That’s due to the market strategy we have opted for, differing from state to state. I am happy about our Estonian company, they are doing a good job. When the financial crisis dropped the marker buy nearly a fifth, our company lost more. It was because we deem it more important to keep profitability.

By long-term profitability, we are able to offer more to our customers as we are able to invest in IT, for instance. For the sake of profitability, we were up to now willing to give up market share, but we are back on the wagon now. In a situation like this, naturally one must rearrange one’s portfolio. We still have traffic and [the voluntary] Casco vehicle insurance as the bulkiest service we have, but we are increasingly focussing at asset, business and life insurance.

Health insurance is somewhat different of a domain as Estonia’s healthcare market is significantly different from other Baltics, as well as from lots of other nations in Europe. Estonia’s public social insurance system and availability of health care are highly developed, leaving not much room for private insurance.  

-What are the hindrances to offering private sickness insurance in Estonia?

The Estonian system is so consumer-friendly that there’s not much playing room for private insurers. When in Greece, for instance, people need to pay half of treatment costs from own pocket, they are in trouble when not having purchased the additional private insurance.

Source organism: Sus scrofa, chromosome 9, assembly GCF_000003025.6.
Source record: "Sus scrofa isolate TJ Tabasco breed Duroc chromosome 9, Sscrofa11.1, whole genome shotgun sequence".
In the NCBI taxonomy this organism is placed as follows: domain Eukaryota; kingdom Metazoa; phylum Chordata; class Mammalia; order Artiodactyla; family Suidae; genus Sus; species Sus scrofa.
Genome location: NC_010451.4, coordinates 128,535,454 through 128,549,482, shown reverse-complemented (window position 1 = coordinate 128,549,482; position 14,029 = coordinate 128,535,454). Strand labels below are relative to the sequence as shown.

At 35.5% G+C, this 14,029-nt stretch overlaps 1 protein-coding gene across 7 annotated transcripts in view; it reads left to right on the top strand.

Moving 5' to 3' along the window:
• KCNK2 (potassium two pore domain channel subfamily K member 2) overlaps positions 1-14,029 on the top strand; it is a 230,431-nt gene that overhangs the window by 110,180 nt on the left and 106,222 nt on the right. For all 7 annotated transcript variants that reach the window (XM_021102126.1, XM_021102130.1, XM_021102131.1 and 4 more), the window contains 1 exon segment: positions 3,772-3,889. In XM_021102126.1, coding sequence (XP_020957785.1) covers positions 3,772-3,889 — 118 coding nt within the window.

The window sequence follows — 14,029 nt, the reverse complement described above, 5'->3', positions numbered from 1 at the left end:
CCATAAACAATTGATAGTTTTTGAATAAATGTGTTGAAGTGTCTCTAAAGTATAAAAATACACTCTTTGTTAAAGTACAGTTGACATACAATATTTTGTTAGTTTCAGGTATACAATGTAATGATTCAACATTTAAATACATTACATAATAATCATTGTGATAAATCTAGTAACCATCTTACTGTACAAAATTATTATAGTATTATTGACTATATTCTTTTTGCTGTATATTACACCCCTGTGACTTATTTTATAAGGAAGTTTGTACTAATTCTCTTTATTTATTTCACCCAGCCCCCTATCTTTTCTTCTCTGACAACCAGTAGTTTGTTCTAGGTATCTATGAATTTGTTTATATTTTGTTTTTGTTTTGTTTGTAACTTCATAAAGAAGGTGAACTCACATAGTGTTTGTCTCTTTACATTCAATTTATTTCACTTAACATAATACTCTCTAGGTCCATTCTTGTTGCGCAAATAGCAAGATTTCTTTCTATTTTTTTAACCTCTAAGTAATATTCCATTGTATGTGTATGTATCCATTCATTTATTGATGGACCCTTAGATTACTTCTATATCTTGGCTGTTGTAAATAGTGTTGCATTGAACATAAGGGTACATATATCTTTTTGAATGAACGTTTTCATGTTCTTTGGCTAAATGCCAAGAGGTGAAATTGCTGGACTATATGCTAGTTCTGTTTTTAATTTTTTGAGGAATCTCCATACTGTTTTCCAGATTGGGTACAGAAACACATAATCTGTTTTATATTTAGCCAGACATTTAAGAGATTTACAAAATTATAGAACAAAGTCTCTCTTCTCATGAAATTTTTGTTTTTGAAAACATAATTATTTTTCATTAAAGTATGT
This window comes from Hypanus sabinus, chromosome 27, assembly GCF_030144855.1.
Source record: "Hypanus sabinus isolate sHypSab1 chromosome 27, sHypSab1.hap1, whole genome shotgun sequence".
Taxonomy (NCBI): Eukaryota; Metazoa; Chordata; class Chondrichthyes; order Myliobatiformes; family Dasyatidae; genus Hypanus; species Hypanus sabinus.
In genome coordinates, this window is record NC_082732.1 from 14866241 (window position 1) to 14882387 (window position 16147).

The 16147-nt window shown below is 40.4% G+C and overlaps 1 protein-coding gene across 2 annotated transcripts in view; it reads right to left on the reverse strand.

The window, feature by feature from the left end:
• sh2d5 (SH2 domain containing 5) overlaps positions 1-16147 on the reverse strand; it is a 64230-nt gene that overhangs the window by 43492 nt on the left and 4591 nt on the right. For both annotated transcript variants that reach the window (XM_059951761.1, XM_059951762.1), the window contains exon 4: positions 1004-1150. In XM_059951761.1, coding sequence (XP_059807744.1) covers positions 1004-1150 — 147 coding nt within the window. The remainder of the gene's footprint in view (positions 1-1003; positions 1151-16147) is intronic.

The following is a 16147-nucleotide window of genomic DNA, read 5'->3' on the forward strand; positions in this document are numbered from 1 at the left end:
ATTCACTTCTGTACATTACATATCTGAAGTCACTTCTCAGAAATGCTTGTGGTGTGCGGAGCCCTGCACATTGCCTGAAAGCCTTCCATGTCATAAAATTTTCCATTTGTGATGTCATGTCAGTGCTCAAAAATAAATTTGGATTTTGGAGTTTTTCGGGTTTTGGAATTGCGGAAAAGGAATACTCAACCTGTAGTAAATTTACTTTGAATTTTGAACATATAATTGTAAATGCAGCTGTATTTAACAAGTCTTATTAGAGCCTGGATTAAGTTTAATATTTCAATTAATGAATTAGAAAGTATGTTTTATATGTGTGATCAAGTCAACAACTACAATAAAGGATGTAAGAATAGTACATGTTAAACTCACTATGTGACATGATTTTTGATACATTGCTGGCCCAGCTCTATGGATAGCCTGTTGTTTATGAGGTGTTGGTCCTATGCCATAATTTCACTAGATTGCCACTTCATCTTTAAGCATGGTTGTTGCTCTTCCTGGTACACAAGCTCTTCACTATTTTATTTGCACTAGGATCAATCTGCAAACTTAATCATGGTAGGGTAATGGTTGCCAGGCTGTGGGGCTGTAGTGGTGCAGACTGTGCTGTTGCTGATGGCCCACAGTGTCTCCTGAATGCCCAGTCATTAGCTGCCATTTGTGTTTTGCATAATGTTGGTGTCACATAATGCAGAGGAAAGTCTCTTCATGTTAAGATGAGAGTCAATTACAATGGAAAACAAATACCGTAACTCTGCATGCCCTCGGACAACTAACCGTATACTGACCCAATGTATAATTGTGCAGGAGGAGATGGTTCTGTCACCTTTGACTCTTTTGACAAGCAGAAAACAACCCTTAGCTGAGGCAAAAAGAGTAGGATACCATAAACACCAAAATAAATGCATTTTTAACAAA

With a system like that, you get the best advice and the best treatment only due to private insurance. In Estonia, that’s not an issue at all.

Even foreigners need to have the mandatory sickness insurance when staying in Estonia even for three months. Meanwhile, Estonia is so small as to also set certain limits to developing the business. Insurance business is also affected by the domestic economy – when it grows, the insurance market grows as well.

-Which products and services have the best perspectives in Estonia?

Life insurance has a great potential. People are beginning to think if the pension is enough when they get old. Useful for supporting children is to have education insurance, for instance. Should something happen with the parents, this form of life insurance at least helps the kids to get a good education. However, the developments of these as well as sickness insurance depends on how the state allows for use of private capital initiative by regulations and the tax policy.  


ERGO Kindlustus:

Over 100,000 clients in Estonia

Member of the international ERGO Insurance operating in 30 countries

2015 1st half year profit in Baltics €5.22m, with €44m paid out in benefits